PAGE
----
Assessing safety through vocal cues

Assessing safety through vocal cues
A babler. Photo by Andy Radford

For the first time foraging birds have been shown to use vocal cues, rather than vision, to gain information on both the size of the group they are in and their spatial position within that group.

Numerous studies have reported a reduction in vigilance by foraging individuals when they are less vulnerable to predation; for example, in larger groups and in the centre of a group.

It is commonly assumed that foragers assess the presence and position of other group members visually, but many social species produce frequent ‘close’ calls while foraging.

In a new study published in Biology Letters, researchers from the universities of Bristol and Cape Town used playback experiments to show that foraging pied babblers (Turdoides bicolor) are less vigilant in response to the close calling of more individuals and individuals on either side of them, compared to calls of fewer individuals and calls on one side of them.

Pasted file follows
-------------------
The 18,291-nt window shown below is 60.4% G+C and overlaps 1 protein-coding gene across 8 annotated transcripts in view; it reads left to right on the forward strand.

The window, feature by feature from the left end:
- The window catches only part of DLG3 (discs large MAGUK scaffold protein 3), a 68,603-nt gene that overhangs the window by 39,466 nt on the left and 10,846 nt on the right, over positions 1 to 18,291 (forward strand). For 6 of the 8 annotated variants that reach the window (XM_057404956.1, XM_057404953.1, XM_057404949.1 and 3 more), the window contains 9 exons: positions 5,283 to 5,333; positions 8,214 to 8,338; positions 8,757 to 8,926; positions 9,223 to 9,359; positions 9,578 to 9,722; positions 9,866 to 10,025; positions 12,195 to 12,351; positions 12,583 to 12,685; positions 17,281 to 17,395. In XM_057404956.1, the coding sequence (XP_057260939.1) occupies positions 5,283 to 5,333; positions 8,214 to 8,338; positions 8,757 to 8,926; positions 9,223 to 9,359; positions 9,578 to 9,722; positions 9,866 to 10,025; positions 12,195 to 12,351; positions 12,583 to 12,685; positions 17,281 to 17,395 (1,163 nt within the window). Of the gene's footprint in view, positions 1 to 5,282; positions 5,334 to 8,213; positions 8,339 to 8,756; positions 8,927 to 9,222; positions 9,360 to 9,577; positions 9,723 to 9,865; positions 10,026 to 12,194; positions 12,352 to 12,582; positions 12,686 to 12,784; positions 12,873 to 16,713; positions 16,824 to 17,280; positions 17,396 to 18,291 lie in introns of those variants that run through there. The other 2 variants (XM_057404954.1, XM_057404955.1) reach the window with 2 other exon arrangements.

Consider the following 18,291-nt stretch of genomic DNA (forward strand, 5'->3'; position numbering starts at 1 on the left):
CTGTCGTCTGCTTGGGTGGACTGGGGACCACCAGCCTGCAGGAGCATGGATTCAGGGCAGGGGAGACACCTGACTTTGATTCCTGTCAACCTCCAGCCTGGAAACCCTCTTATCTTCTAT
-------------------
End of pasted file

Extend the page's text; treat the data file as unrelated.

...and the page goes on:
Dr Andy Radford, from the School of Biological Sciences, said: “These results suggest for the first time that foragers can use vocal cues to gain information on group size and their spatial position within a group, and adjust their anti-predator vigilance accordingly. Individuals should therefore keep both their eyes and ears open at all times.”

Source: University of Bristol


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Citation: Assessing safety through vocal cues (2007, April 13) retrieved 22 August 2019 from https://phys.org/news/2007-04-safety-vocal-cues.html
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